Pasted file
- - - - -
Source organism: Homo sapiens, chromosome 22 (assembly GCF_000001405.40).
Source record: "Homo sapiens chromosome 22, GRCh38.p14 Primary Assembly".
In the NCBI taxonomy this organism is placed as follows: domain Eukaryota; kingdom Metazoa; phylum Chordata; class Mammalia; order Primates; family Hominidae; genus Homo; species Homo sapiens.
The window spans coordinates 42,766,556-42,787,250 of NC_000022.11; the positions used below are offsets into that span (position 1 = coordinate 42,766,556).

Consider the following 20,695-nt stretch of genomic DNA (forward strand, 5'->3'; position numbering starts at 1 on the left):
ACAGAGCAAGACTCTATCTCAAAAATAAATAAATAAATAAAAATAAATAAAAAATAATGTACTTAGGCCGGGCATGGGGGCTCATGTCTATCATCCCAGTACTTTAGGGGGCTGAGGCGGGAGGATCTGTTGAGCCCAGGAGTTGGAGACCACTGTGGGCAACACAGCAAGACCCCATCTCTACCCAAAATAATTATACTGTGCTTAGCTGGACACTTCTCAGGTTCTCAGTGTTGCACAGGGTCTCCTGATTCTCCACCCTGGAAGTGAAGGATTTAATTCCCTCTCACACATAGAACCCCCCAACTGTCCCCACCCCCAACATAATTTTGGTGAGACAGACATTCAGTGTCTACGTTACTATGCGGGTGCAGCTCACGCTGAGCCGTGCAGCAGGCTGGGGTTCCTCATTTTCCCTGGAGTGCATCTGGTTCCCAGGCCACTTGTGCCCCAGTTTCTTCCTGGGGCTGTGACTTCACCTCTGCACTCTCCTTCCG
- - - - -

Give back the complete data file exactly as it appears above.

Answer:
Source organism: Homo sapiens, chromosome 22 (assembly GCF_000001405.40).
Source record: "Homo sapiens chromosome 22, GRCh38.p14 Primary Assembly".
In the NCBI taxonomy this organism is placed as follows: domain Eukaryota; kingdom Metazoa; phylum Chordata; class Mammalia; order Primates; family Hominidae; genus Homo; species Homo sapiens.
The window spans coordinates 42,766,556-42,787,250 of NC_000022.11; the positions used below are offsets into that span (position 1 = coordinate 42,766,556).

Consider the following 20,695-nt stretch of genomic DNA (forward strand, 5'->3'; position numbering starts at 1 on the left):
ACAGAGCAAGACTCTATCTCAAAAATAAATAAATAAATAAAAATAAATAAAAAATAATGTACTTAGGCCGGGCATGGGGGCTCATGTCTATCATCCCAGTACTTTAGGGGGCTGAGGCGGGAGGATCTGTTGAGCCCAGGAGTTGGAGACCACTGTGGGCAACACAGCAAGACCCCATCTCTACCCAAAATAATTATACTGTGCTTAGCTGGACACTTCTCAGGTTCTCAGTGTTGCACAGGGTCTCCTGATTCTCCACCCTGGAAGTGAAGGATTTAATTCCCTCTCACACATAGAACCCCCCAACTGTCCCCACCCCCAACATAATTTTGGTGAGACAGACATTCAGTGTCTACGTTACTATGCGGGTGCAGCTCACGCTGAGCCGTGCAGCAGGCTGGGGTTCCTCATTTTCCCTGGAGTGCATCTGGTTCCCAGGCCACTTGTGCCCCAGTTTCTTCCTGGGGCTGTGACTTCACCTCTGCACTCTCCTTCCG